Uganda begins largest trial of experimental Ebola vaccine
Researchers in Uganda have launched the largest-ever trial of the experimental Ebola vaccine that is expected to be deployed in neighbouring Congo, where a deadly outbreak has killed over 1,800 people.
Kampala: Researchers in Uganda have launched the largest-ever trial of the experimental Ebola vaccine that is expected to be deployed in neighbouring Congo, where a deadly outbreak has killed over 1,800 people.
The trial of the Janssen Pharmaceuticals vaccine involves up to 800 people in the western district of Mbarara and is supported by Doctors without Borders and the London School of Hygiene and Tropical Medicine.
Pontiano Kaleebu, a Ugandan researcher who leads the trial, said Friday that he regrets that the Janssen vaccine has not yet been deployed in Congo.
The health minister there who stepped down last month had argued against its deployment, saying a second vaccine could create confusion on the ground.
Already more than 180,000 people in Congo's yearlong outbreak have received an experimental but effective Merck vaccine, but health experts worry about the availability of doses as the virus now spreads in a major city, Goma, along the Rwanda border.
The wife and 1-year-old daughter of the man who died this week of Ebola in Goma now have the disease.
Both the wife and child were doing well in treatment, Congo's new Ebola response coordinator, Jean-Jacques Muyembe, told reporters on Friday.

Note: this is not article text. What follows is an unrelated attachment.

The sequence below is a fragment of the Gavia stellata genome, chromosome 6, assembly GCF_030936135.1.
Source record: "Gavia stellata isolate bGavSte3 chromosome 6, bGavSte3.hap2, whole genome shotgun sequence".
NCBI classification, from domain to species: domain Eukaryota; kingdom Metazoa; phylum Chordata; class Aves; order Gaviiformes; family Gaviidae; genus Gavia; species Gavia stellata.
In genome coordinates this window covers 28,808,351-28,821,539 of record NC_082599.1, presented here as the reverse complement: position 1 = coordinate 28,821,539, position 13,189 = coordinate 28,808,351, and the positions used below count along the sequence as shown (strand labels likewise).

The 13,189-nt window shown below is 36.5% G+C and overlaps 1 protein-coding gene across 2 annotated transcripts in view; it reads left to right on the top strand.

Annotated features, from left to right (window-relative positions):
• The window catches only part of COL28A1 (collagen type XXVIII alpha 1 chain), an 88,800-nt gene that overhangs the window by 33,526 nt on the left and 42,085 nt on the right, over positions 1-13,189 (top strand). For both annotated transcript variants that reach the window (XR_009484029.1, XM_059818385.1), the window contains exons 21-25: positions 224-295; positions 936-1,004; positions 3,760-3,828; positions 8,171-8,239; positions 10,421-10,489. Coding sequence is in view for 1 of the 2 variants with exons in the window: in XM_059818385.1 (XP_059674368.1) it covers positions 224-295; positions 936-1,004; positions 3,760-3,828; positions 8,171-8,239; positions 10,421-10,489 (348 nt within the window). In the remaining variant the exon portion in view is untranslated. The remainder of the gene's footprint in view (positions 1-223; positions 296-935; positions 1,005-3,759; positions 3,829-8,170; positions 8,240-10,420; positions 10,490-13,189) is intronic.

But he warned that about half of the cases in this outbreak are going undetected and at that rate "this epidemic could last two or three years.
" The current goal is to strengthen surveillance and bring the detection rate to 80 per cent," he said.
Health experts have watched with dismay as the promise of the Merck vaccine in this outbreak has been largely overshadowed by severe challenges to virus containment efforts including rebel attacks and community resistance in a part of Congo that had never experienced Ebola before.
The Janssen vaccine has already been tested in about 6,000 people, most of them Africans, Kaleebu said. "We are excited about this (trial) ... because this is one of the promising vaccines," he said.
"It's one of those vaccines that have shown a lot of promise in animal studies but also in other trials that have been conducted."
Ugandan researchers said the new trial is expected to last two years and will test how long any protection from Ebola would last. Juliet Mwanga, a co-investigator on the trial, said there is the need "to study many vaccines" in light of Congo's epidemic.
Uganda has had multiple Ebola outbreaks in the past.
While it is currently free of the virus, three people died in June after crossing into the country's Kasese district on an unguarded footpath. Their family members were taken back to Congo for treatment.
The Ebola virus can spread quickly and be fatal in up to 90 per cent of cases.
Symptoms include fever, vomiting, diarrhea, muscle pain and at times internal and external bleeding.
The virus is most often spread by close contact with bodily fluids of people exhibiting symptoms and with contaminated objects such as sheets. Health care workers are often at risk.